Here's my story, I'm in Los Angeles, CA.
So last January 2017, I bought my 2012 Nissan Leaf, it came with the White Carpool HOV lane sticker. Which was my motivation. On a good day it would charge and only show 68-65 miles of range. But actual driving part city and party Freeway I could only get about 35-40 miles. I only had 45,000 miles on it at the time.
The battery health showed 7 bars. (5 white and 2 red)
So In January 20, 2017 (or there abouts) I took my 2012 Leaf to the dealer and they uploaded new software. Now the Battery health showed 9 bars, 7 white and 2 red. LOL
I thought now that's a scam. They said I don't qualify any more for a new Battery. I was pissed.
Meanwhile, as the Crow Flies I work 14.5 miles from my house. Lets round off and say 15 miles. and including pickup up and dropping off my kids from school add 2 more miles. So round trip and pickup kids from school 32 miles and the battery was almost depleted. This was worse in the Winter time if I had the heater on. Yes, it does get cold in the winter in LA and I'm not going to let my kids get sick because I won't turn on the heater. Some times I would have to charge it twice in 1 day to make sure I could make it 35 miles round trip and get stranded with my kids on the freeway. I charged it at work and then charged it when I got home.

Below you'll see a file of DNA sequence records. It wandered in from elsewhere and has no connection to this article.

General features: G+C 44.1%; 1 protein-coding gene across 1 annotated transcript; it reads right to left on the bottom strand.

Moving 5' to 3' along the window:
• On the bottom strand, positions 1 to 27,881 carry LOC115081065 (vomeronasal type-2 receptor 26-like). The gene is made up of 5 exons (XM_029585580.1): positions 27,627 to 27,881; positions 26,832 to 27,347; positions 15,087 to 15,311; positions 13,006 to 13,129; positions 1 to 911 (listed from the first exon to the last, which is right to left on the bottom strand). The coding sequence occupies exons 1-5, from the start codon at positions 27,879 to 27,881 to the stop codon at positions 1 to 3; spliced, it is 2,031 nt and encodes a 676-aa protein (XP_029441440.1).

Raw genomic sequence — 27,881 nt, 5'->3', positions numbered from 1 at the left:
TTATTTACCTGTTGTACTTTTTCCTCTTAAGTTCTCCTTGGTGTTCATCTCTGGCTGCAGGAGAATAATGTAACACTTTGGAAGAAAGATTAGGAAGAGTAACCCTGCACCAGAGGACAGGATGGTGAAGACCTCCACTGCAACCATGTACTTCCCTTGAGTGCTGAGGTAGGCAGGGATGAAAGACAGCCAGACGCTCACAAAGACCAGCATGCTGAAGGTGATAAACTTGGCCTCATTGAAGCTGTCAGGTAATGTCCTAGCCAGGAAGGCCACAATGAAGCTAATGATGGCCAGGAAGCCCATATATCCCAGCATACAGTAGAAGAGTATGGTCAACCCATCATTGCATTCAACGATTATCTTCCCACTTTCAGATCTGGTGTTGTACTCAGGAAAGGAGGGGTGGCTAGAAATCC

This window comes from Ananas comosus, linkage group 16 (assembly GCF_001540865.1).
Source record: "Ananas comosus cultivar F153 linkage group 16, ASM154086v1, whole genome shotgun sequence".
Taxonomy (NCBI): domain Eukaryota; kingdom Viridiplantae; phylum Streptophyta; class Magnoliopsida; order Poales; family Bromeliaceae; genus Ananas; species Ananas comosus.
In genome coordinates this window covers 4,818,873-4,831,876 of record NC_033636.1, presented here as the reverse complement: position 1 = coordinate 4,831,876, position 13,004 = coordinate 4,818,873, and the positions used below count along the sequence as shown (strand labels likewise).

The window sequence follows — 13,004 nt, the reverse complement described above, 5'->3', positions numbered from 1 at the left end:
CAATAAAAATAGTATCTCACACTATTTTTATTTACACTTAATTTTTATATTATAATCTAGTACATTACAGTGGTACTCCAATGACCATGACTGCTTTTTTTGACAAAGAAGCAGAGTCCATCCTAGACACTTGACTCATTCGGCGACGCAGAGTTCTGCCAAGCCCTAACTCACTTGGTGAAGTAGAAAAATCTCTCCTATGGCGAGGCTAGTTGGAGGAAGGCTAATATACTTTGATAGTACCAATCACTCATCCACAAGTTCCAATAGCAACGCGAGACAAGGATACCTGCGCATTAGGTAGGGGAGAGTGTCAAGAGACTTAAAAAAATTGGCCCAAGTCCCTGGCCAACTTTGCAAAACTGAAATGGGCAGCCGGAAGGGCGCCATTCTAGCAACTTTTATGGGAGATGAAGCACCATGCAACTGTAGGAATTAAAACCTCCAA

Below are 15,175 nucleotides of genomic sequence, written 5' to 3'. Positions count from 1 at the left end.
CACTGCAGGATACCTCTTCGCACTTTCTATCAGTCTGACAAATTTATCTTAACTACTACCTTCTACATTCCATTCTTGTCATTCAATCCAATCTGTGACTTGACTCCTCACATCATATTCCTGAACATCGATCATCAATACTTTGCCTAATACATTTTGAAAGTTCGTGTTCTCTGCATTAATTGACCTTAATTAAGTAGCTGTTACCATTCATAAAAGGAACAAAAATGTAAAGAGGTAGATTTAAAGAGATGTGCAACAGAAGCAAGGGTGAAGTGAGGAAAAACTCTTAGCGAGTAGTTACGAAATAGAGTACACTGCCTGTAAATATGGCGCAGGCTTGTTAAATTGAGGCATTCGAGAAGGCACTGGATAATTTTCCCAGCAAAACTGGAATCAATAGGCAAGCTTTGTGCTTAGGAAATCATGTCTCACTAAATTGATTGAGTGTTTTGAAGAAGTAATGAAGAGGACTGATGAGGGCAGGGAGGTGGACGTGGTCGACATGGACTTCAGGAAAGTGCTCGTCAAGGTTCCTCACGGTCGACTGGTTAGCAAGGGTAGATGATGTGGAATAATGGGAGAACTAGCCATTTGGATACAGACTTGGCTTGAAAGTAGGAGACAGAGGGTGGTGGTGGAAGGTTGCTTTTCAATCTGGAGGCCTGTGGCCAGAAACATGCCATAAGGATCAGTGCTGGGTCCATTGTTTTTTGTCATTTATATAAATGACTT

Nissan never offered me any "Goodwill" program. They tried to cheat me. I had to threaten them with a Lawsuit for them to give me a new battery. I did some research and found that in LA Nissan was sued in a Class Action lawsuit and they settled out-of-court and promised to fix peoples LEAFS with defective batteries if it was still under warranty.
Apparently the severe HEAT in California and Arizona degraded the batteries early. One of the Plaintiffs was a Judge.
What happened is when Tesla, made the first "S" model, they gave away all their patents to promote EV Technology. But left it to each manufacturer to alter, deviate or modify that technology to their needs.
Well on Tesla's they used "Liquid Cooling" to cool Tesla S batteries. Toyota used forced Air cooling with a Fan in their Prius.
Nissan didn't use any cooling at all. They just let "ambient" temperature to dissipate the heat. "MISTAKE"; "BIG MISTAKE". That's what caused early depletion and malfunction of their batteries. Especially in the severe heat of states like Arizona and California summers.
Long story short, I have a J.D. Law degree so I wrote up and "Pleading aka Complaint" I was ready to file Criminal and Civil complaints vs. Nissan (I was not bluffing, I had already made contact with the FBI, and some California Agencies and Consumer Affairs.
I thought what they did uploading new code was tantamount to "fraud". I served them (Nissan Notice) at their Tennessee HQ, which is their North American HQ, their Japan HQ, and another location I can't remember. I must have served about 8 people.
Shortly there after their (Nissan Attorney Counsel) contacted me and said bring in my 2012 Leaf and Nissan would give me a new Battery. That was in June 8th, 2017.
They did some paper work and gave me my Leaf back after a week and said, "we have to wait for the Battery to arrive." I waited 3 months Later in September I wrote the Nissan Attorney Counsel and said, "can you expedite things" "it's been a 3 month wait". His reply he feigned shock, "they haven't fixed it yet"??? I said "NO"!!!